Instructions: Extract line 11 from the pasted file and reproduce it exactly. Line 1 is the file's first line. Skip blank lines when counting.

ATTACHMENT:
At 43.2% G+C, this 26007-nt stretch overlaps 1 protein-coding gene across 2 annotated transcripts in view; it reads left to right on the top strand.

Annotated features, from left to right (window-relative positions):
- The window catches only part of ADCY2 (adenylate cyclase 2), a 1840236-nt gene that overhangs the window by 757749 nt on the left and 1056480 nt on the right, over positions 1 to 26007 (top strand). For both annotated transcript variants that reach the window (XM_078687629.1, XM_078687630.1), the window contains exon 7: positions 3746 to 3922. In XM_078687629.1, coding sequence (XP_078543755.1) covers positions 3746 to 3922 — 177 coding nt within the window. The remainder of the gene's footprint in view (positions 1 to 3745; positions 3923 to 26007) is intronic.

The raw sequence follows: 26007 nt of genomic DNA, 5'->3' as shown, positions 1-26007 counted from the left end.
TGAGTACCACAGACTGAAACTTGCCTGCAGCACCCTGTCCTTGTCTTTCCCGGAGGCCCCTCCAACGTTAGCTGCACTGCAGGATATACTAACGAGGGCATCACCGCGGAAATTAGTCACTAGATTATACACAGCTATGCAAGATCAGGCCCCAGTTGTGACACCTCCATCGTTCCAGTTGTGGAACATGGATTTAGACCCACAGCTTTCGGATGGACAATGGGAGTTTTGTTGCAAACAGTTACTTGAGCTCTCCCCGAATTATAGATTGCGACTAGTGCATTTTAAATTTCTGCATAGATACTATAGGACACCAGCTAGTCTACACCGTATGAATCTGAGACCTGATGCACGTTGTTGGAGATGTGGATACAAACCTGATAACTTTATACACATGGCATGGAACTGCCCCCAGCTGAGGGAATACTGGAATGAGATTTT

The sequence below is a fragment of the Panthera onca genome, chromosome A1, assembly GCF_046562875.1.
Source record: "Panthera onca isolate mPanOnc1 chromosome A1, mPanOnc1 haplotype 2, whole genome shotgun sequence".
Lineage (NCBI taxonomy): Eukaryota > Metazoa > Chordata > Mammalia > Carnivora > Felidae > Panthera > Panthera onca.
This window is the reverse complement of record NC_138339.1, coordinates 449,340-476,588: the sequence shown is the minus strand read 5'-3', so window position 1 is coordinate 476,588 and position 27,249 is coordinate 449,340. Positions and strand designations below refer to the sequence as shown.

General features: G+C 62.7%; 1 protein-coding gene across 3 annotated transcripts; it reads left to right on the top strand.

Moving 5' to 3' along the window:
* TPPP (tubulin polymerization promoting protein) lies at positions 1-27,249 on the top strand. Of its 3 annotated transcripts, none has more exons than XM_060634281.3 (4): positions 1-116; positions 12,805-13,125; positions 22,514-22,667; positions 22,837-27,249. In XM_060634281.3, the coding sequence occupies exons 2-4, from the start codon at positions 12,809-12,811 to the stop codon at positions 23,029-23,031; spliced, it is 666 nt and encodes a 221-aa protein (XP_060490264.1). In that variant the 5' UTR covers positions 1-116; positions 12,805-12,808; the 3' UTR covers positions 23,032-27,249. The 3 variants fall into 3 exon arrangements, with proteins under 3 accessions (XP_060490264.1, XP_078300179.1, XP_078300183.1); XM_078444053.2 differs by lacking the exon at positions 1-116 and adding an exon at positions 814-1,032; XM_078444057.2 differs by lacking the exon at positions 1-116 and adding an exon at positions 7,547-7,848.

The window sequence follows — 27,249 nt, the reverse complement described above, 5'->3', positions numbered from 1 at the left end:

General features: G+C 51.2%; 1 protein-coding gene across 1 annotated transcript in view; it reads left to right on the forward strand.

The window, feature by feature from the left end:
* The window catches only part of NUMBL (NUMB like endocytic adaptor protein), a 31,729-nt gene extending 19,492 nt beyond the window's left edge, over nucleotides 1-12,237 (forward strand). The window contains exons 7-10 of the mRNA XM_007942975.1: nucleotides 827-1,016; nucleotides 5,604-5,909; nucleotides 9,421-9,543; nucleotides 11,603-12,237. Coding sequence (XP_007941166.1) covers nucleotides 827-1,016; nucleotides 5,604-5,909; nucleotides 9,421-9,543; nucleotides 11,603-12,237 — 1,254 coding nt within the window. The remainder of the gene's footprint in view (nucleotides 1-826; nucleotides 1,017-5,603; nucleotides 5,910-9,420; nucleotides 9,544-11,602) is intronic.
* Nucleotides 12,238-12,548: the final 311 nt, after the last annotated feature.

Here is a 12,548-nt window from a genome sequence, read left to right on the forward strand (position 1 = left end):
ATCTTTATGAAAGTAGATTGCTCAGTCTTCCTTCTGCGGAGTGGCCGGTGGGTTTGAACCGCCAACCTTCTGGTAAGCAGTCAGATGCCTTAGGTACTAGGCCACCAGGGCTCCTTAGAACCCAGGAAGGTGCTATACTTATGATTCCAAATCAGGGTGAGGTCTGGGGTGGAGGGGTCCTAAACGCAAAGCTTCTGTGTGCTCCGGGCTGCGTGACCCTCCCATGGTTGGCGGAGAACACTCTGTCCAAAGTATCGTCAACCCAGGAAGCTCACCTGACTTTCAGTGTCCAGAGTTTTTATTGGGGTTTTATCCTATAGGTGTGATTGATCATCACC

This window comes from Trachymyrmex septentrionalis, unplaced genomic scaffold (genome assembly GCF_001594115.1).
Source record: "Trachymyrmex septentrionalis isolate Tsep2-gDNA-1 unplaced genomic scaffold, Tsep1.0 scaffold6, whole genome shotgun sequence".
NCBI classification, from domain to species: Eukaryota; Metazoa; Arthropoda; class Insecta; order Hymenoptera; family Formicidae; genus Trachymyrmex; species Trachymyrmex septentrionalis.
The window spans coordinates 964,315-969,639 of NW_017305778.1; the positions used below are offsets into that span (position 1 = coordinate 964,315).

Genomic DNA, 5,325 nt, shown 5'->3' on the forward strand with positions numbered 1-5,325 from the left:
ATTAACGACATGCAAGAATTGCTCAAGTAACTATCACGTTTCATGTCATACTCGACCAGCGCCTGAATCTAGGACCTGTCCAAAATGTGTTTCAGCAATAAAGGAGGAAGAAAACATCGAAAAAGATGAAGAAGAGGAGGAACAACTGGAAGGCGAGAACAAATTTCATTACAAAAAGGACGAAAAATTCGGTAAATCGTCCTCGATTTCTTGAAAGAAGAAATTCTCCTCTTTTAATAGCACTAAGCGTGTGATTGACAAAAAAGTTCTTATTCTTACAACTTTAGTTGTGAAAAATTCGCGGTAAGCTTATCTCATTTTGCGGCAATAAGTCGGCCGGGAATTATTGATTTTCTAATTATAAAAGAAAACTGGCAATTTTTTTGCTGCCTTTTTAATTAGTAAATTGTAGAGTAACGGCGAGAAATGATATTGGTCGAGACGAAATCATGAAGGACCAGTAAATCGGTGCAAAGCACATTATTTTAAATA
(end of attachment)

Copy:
Moving 5' to 3' along the window: